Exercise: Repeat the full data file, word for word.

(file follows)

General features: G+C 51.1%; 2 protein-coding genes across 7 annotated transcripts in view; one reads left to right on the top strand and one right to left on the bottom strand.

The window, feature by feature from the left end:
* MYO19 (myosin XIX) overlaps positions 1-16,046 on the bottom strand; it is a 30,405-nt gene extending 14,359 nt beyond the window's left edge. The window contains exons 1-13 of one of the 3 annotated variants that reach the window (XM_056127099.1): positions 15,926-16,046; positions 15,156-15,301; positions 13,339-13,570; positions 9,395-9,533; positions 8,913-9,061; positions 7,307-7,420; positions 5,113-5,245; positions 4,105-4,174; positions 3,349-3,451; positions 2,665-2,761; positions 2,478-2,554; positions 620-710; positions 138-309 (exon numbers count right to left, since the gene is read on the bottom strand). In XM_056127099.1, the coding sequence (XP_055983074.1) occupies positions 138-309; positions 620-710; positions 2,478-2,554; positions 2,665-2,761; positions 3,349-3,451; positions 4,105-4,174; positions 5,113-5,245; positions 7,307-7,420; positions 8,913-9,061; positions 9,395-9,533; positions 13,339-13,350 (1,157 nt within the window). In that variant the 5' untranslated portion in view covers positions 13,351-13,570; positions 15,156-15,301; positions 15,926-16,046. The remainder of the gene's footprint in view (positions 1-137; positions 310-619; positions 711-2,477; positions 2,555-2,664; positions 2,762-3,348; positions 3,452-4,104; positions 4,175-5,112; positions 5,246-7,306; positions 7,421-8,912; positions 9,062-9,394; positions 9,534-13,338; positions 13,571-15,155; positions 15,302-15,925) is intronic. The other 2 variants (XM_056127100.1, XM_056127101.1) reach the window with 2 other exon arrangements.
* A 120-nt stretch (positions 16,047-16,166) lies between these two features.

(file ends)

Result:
General features: G+C 51.1%; 2 protein-coding genes across 7 annotated transcripts in view; one reads left to right on the top strand and one right to left on the bottom strand.

The window, feature by feature from the left end:
* MYO19 (myosin XIX) overlaps positions 1-16,046 on the bottom strand; it is a 30,405-nt gene extending 14,359 nt beyond the window's left edge. The window contains exons 1-13 of one of the 3 annotated variants that reach the window (XM_056127099.1): positions 15,926-16,046; positions 15,156-15,301; positions 13,339-13,570; positions 9,395-9,533; positions 8,913-9,061; positions 7,307-7,420; positions 5,113-5,245; positions 4,105-4,174; positions 3,349-3,451; positions 2,665-2,761; positions 2,478-2,554; positions 620-710; positions 138-309 (exon numbers count right to left, since the gene is read on the bottom strand). In XM_056127099.1, the coding sequence (XP_055983074.1) occupies positions 138-309; positions 620-710; positions 2,478-2,554; positions 2,665-2,761; positions 3,349-3,451; positions 4,105-4,174; positions 5,113-5,245; positions 7,307-7,420; positions 8,913-9,061; positions 9,395-9,533; positions 13,339-13,350 (1,157 nt within the window). In that variant the 5' untranslated portion in view covers positions 13,351-13,570; positions 15,156-15,301; positions 15,926-16,046. The remainder of the gene's footprint in view (positions 1-137; positions 310-619; positions 711-2,477; positions 2,555-2,664; positions 2,762-3,348; positions 3,452-4,104; positions 4,175-5,112; positions 5,246-7,306; positions 7,421-8,912; positions 9,062-9,394; positions 9,534-13,338; positions 13,571-15,155; positions 15,302-15,925) is intronic. The other 2 variants (XM_056127100.1, XM_056127101.1) reach the window with 2 other exon arrangements.
* A 120-nt stretch (positions 16,047-16,166) lies between these two features.